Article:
“Even greater fairness and effectiveness will be achieved if the Government of Ontario contributes to the amounts announced today,” said Mr. Tory, who is on a trade mission to India, in an e-mailed statement. “A true partnership involving all governments will be required to address the critical issues of housing and transit. It’s now time for the province to come to the table and make it clear that they too will fund these vital Toronto priorities.”

For provincially led infrastructure projects, the federal government will still fund up to half of the costs. Projects undertaken with Indigenous partners and the territories will be eligible for up to 75 per cent in federal funding.

Ottawa also expects the Infrastructure Bank to be operational by the end of the year, staffed with a chief executive officer and board of directors. The bank is aimed at combining public and private funds for big-ticket projects, to speed construction, and take advantage of institutional investors’ asset management and development expertise.

The institution will be responsible for investing at least $35-billion in cash over the next 11 years, through a combination of loans, equity stakes in projects and backstop guarantees on loans made by other investors.

Members of the country’s institutional investor community, including leaders of the largest pension funds, have said in recent months that it’s early days for the infrastructure bank, and have expressed that they will need to see more details on how the bank will work before they can judge the appeal of potential investments.

There were few specifics revealed Wednesday about how the bank would be run. And there was no mention of asset sales or privatizations in the works.

Ottawa previously hired two investment banks, Credit Suisse AG and Morgan Stanley Canada Ltd., to assess ownership options for the top eight airports and 18 shipping ports, respectively.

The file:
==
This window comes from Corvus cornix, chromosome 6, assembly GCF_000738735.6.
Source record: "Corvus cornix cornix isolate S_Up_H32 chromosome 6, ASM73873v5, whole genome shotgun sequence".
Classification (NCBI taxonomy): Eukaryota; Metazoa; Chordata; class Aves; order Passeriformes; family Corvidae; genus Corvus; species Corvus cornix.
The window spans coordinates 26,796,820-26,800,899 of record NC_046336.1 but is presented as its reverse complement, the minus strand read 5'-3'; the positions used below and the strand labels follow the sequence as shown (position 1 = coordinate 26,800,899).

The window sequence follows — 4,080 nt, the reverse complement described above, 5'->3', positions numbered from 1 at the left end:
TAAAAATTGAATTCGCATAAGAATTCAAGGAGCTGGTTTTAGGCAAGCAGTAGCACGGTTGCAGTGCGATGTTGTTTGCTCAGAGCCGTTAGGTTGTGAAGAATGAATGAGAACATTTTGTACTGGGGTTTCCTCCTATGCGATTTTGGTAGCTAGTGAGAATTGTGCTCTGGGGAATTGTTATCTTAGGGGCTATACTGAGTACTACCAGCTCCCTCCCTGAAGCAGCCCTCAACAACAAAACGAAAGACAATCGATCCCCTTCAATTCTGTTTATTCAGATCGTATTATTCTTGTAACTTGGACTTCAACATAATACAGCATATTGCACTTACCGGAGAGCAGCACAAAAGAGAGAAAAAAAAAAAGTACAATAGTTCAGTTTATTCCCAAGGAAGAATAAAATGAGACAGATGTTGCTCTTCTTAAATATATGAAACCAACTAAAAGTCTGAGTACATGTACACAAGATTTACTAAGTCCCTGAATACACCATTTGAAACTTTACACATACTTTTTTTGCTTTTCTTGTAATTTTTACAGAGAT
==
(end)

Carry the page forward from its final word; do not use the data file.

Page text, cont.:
The budget did show that of total spending planned through the Infrastructure Bank, the government will carry $15-billion on its balance sheet, split equally between public transit, green infrastructure and trade and transport infrastructure deals. The focus will be on large projects such as regional transit plans, transportation networks and electricity grid interconnections.

The Canadian Life and Health Insurance Association expressed its approval of the government’s plan to move ahead with creating the Infrastructure Bank, noting that its members already hold more than $690-billion in long-term investments such as real estate, bonds and infrastructure. “We look forward to working closely with the new Infrastructure Bank and helping to fund the needed investment in Canada’s infrastructure,” said Frank Swedlove, the chief executive officer of the CLHIA, in a statement.

One of the infrastructure bank’s secondary roles will be to work with the federal government and Statistics Canada to track and share data on the demand, usage and performance of the country’s infrastructure. This new data will help determine how successful the next wave of infrastructure investments is.

The data may also be used to attract new institutional investors, which has been a major initiative of Finance Minister Bill Morneau.

Among the largest focus of infrastructure spending comes through the next wave of public transit projects, which are set to receive $20.1-billion in government investment over the next 11 years, as well as an additional $5-billion expected to flow through the Infrastructure Bank toward such projects. When the federal government is striking its bilateral agreements with provinces and territories on these projects, it will use a formula based 70 per cent on expected ridership and 30 per cent on population.

With reports from Bill Curry and Jeff Gray